“Can a community whose past has been deliberately rubbed out, and whose energies have subsequently consumed by the distinct traces of history, imagine possible futures?”
The question posed in Mark Derry’s 1993 essay “Black to the Future,” might be more relevant for black people today than ever before. In 2015, we are witnessing Jim Crow 2.0; a slicker, sleeker form of structural racism consisting of the legalized murders of black bodies at the hands of police, a new strain of chattel slavery known as the Prison Industrial Complex, and an inequitable public school system that breaks the spirits of many black youth, while funneling them into the prison system. As we see oppressive systems thrive and adapt throughout the centuries, we know that old ways of thinking no longer serve our collective story, and maybe our imagination will be the only thing that saves us. At its core, Afrofuturism is centered around the imagination and the possibilities of what could be. It combines a variety of cultural mediums such as science fiction, African cosmology, historical fiction and fantasy to examine and critique the current realities of black experiences while reinventing new possibilities. Afrofuturist author Ytasha Womack describes it as “a way of bridging the future and the past and essentially helping to reimagine the experience of people of color.”
“I’m playing a dark history. It’s beyond black; I’m dealing with the dark things of the cosmos.”
Afrofuturism has everything to do with being dissatisfied with the current reality of an oppressed existence, so much so that a new world must be created. In many ways the institution of race can be seen as a form of technology; a manmade construct that seeks to rank and oppress people to wield power and privilege. Thus, the very essence of the black experience in America has been a cycle of resistance against an oppressive entity, as well as a yearning for a distant land that is inherently understood, yet remains foreign and unknown. However in spite of oppression and displacement, there’s group of people who are natural creators, innate alchemists who have been known to turn scraps into jewels, while seamlessly becoming the arbiters of mainstream culture despite being classified as “Other.” So much of the black experience has been fueled by magic. From this perspective, the collective experience of the African diaspora is an epic science fiction story.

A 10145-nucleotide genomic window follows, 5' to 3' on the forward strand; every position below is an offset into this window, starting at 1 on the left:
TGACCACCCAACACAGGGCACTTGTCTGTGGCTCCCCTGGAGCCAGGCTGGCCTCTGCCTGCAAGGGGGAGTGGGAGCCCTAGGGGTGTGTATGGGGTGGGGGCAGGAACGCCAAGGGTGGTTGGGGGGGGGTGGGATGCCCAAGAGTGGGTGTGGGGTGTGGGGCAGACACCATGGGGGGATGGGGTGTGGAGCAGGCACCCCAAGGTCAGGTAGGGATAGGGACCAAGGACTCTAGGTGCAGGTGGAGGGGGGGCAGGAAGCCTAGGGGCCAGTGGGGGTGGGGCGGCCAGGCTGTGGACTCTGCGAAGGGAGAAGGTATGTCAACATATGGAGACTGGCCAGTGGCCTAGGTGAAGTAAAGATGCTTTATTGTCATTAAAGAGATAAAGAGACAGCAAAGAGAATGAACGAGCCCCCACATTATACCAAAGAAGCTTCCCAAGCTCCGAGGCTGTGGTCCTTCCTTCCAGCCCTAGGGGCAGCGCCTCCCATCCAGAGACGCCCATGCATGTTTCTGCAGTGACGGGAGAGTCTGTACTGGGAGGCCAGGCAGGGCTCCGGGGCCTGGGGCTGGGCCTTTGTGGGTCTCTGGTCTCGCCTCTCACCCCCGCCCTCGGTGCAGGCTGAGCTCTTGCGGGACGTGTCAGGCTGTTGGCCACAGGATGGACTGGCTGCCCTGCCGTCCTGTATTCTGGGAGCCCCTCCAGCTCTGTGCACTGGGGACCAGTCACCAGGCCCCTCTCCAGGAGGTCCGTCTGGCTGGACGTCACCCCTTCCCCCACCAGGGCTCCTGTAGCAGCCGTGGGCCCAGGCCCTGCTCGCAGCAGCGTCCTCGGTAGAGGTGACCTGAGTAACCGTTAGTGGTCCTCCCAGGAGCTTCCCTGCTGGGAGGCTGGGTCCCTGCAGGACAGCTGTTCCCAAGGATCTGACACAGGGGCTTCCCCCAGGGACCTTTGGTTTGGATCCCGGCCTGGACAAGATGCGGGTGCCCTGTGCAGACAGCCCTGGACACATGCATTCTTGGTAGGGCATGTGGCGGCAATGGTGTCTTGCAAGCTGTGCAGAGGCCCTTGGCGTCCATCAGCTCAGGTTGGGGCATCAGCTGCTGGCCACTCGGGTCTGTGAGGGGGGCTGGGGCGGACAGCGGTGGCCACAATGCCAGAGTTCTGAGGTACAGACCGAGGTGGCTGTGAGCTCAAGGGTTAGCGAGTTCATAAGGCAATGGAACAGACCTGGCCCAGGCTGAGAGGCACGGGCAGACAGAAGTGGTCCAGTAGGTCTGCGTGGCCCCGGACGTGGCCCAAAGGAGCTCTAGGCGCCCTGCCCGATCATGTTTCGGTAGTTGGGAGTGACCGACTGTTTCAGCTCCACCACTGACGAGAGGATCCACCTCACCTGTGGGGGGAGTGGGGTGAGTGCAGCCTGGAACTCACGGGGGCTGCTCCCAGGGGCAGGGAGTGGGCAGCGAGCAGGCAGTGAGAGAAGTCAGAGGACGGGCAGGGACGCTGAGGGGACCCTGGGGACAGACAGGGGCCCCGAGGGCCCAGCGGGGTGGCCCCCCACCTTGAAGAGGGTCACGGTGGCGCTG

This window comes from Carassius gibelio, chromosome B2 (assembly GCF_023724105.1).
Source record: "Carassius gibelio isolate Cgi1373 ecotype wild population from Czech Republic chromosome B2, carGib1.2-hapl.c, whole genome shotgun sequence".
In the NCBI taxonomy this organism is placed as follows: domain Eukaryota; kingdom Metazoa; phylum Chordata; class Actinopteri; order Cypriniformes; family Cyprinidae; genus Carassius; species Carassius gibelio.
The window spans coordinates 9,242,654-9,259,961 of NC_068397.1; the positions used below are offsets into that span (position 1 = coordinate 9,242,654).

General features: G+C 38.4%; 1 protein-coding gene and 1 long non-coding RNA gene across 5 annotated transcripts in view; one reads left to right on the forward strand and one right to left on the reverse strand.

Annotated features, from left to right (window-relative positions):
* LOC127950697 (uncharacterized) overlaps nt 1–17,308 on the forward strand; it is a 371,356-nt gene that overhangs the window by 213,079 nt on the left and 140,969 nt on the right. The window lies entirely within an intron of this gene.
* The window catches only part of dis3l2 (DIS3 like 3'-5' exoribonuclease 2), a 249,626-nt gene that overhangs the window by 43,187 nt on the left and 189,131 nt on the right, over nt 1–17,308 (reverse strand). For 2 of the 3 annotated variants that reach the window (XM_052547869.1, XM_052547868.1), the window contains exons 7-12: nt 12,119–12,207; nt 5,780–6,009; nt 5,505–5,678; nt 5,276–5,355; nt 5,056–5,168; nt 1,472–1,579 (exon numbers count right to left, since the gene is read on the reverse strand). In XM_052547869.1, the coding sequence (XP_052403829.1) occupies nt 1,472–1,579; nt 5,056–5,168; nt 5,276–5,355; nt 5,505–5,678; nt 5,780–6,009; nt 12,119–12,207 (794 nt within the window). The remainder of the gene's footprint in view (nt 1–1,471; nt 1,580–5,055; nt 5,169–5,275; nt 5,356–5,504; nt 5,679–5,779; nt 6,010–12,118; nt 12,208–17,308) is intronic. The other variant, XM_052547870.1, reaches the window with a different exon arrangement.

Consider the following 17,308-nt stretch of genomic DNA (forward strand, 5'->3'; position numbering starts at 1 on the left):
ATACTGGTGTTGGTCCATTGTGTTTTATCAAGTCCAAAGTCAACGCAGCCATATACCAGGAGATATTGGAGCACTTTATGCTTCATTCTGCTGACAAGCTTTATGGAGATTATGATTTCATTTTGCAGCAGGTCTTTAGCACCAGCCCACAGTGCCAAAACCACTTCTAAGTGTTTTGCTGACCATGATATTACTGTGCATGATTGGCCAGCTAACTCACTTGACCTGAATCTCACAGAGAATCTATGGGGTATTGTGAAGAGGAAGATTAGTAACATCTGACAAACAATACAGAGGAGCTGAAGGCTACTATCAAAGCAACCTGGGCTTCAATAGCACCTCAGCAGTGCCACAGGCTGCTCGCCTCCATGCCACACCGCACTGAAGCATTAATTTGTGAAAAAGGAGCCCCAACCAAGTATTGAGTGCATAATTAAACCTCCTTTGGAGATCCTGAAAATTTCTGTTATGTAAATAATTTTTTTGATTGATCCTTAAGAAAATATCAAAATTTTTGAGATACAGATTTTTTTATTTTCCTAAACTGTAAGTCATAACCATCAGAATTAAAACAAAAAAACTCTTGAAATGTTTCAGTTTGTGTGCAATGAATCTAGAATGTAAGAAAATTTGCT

Black thinkers and artists have fused themes of Afrofuturism in their work throughout the decades to transcend current realities to imagine a freer future. People such as: Sun Ra, Parliament, Octavia Butler, Jean-Michel Basquiat, and Ellen Gallagher have used this platform to deconstruct structural oppression while imagining alternatives. For example in Parliament’s Chocolate City album, before anyone knew of President Obama, the band imagined a black president:
And when they come to march on ya
Tell ’em to make sure they got their James Brown pass
And don’t be surprised if Ali is in the White House
Reverend Ike, Secretary of the Treasure
Richard Pryor, Minister of Education
Stevie Wonder, Secretary of fine arts
And Miss Aretha Franklin, the First Lady
Are you out there, CC?
A chocolate city is no dream
Afrofuturism is more than just an escape from the past and present; it can provide us an opportunity to break the boundaries of institutional oppression. It deals with an intrinsic awareness and reverence for the past that’s anchored by a deep need to transcend it.Now more than ever, people of African descent are uncovering hidden pasts, rejecting white narratives by using nuggets of truth found in the vaults of the collective histories of our ancestors. In the process, we’re reaching for alternative realities in which we define ourselves for ourselves rather than relying on an oppressive system to do it for us. The present looks grim, so hope and creativity is what we need. As stated by Sun Ra, one of the fathers of the Afrofuturist aesthetic:
“The possible has been tried and failed. Now it’s time to try the impossible.”